The horses joined him as he opened up a wrought-iron gate stolen from somewhere else; affixed to the cement archway into the lobby of a to a low-slung seventies-style office building. The sign above the door was still clear and new-looking, advertising a law-office. The wooden doors were long removed now, leaving the old lobby open, the carpeting still present, although the gold acanthus leaves that curled on a burgundy background were only distinguishable on the edges of the wall, the remainder had been trampled into a brownish oblivion. The glass of one of the broad front windows was still intact behind the metal grates bolted to the outside. The reception desk was still there, the monitor of a useless computer still peering up from behind the bar-height portion of the desk. On each side of it, where there were once two wide doors, two corridors led back to a loop of individual offices. The high windows on the outside offices were all intact, the doors had been sawed in half just above the middle hinge.

The horses filed in one after the other down each side of the corridor, turning neatly into their own offices and then turning around to wait for Adrian to close them in, which he promptly did, making the circuit from the left corridor to the right as he did every night. He then walked through a door in the back to where what was once the best office with French doors that opened out into a small courtyard shared by a few of the other buildings on this block. In this commodious space was the main storage of grain and hay. He began to process of portioning it all out, throwing the food into the offices, pumping more water and pouring more into the buckets hung on hooks in each stall. He did pause long enough to pet the curious foal, delighting in the tiny muzzle wrinkling in his hand and the curious toothless bites on his fingers. The stalls were clean; he’d spent the whole morning cleaning all of them. They smelled fresh and the sounds of the horses settling in for the evening comforted him. He sat down in the worn leather wingback he’d saved from behind the reception desk, and listened to the horses for a while before putting his buckets away for the night and locking everything up.

There was simplicity in it all that he could not help but appreciate. He walked quietly down streets that had once terrified him, that had owned him. He remembered with a reflective sigh, the sense of belonging he’d found with the members of his gang brotherhood, how he spent his youth in anxiousness, fearing reprisal, ejection, punishment or death for a simple mistake, a betrayal, an expressed desire to escape the cycle. He remembered the pain of the tattoos that still covered his skin, he recognized the graffiti on the walls that he painted to mark their territories. He remembered it all.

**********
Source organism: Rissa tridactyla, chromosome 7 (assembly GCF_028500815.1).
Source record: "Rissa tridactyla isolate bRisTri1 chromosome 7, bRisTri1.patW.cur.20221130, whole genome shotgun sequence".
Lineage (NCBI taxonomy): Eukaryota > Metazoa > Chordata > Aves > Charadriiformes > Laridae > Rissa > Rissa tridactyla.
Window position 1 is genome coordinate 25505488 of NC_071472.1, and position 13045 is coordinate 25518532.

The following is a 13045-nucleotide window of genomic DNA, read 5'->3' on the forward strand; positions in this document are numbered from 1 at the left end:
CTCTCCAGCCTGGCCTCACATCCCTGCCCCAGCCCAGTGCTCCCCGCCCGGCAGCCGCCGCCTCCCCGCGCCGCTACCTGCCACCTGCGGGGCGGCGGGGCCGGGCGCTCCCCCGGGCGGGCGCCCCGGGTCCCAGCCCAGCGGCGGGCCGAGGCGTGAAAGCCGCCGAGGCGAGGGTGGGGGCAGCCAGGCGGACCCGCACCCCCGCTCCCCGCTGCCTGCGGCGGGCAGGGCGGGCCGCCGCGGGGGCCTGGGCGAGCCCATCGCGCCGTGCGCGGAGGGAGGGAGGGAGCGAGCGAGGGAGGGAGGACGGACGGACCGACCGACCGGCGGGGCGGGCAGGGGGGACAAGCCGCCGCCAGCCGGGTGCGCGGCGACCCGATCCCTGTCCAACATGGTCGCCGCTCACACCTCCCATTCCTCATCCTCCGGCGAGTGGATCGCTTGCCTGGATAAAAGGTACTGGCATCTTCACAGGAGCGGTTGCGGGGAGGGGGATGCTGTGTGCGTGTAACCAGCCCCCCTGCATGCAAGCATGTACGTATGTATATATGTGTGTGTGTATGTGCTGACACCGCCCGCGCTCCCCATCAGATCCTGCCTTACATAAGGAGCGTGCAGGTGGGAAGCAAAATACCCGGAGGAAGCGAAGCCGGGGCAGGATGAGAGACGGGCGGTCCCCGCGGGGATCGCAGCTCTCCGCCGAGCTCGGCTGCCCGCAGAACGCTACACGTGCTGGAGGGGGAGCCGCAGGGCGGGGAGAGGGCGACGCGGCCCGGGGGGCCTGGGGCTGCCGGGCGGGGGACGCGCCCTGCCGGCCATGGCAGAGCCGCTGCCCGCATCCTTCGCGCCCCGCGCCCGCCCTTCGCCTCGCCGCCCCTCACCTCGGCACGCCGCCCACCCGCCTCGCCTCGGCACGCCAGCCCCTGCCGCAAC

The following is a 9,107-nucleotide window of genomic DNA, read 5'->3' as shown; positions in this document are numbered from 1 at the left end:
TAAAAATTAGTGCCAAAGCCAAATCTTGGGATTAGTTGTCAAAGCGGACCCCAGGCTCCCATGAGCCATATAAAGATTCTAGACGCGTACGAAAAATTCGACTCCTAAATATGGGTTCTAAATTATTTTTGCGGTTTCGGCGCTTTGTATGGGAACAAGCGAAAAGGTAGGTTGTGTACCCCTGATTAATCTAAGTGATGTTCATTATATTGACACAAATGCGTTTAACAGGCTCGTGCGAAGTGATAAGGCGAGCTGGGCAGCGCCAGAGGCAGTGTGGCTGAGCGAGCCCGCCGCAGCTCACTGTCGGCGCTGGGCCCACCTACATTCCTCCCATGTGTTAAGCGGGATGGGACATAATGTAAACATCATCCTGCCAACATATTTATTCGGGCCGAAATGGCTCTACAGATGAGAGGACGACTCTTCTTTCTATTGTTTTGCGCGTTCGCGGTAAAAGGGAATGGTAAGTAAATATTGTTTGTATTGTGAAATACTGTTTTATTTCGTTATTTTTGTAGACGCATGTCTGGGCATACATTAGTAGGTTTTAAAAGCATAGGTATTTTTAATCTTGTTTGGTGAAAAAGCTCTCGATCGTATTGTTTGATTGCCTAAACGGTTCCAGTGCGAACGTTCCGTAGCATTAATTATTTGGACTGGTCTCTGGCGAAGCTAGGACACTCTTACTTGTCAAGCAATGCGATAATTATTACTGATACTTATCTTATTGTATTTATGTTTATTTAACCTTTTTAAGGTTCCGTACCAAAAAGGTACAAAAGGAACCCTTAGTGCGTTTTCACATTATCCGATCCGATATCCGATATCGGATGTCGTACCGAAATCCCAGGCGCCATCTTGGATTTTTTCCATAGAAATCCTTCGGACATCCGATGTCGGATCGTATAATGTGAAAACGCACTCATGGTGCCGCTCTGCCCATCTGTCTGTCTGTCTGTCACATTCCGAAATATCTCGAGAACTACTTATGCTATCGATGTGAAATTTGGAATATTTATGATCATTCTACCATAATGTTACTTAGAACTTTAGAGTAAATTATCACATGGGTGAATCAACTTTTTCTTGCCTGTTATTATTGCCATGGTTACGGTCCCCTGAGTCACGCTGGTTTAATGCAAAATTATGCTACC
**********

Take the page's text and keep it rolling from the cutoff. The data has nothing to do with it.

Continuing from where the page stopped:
“Hey Adrian, they all snugged up for the night?” a bass voice asked him from ahead. He broke his gaze from the cracked and heaved sidewalk to see Ed standing against the doorway of a townhouse. Ed was an sixty-ish year old man from out of town who got stranded in the city when everything fell apart. He was worn and leathery looking in the face, his eyes barely but glints from inside the folds of his eyes. He wore jeans that were stiff with soil and dirt, and his Van Halen t-shirt was blue-grey and had once been black. He wore a faded blue Red Sox cap.

“Yeah, the baby is a beauty, isn’t it?” Adrian asked. Ed nodded.

“Manny told me to let you know, we’re taking them out tomorrow up the pike to see if we can trade.”

“All of ‘em?”

“Nah, just the nine riders and a few of the trade horses. Manny wants to get one of those big ones that does pulling and stuff.”

“Draft. A draft horse,” he told him.

“Yeah, those. Says we could mix breed them, make some high-value trade horses.”

“I wouldn’t mind seeing a real draft,” Adrian admitted. “I’ll get the riders ready for you guys in the morning.”

“You sure about not riding, fella? You sure seem to love the horses, you’d think you’d want to ride ‘em. I'd be happy to teach you...”

“I’m good enough just taking care of them for now, Ed.”

“Fair enough, kid. Fair enough. But anytime you want to learn...”

“Maybe. Right now, I just like looking at ‘em.” Ed took this in with a nod and then turned and disappeared inside. Adrian continued up a few blocks to a house he shared with one of the riders. Nobody was home. He climbed up the front steps and sat down, reaching into his pocket to pull out some deer jerky. His jaw rippled as he chewed.

He remembered it all again, once more before the sun went down. He imagined the street in front of him full of people, cars, the reek of exhaust. Instead, two swans still paddled about in the pond in the common across the street, crows cawed, Max, one of the plentitude of dogs they took care of here, trotted by, giving Adrian a wag of acknowledgement in passing. No police, no unnecessary violence, no money issues, no debts. Just silence, real silence, and horses. Adrian took in a deep breath, listening to the little tree that was slowly busting up the sidewalk. It hissed in the breeze. He smiled wanly to himself before going in. Next door, Marisa was cooking something fragrant. He could hear her little girl squealing in giggles over something.

Everything is so much better, he thought, since the world ended.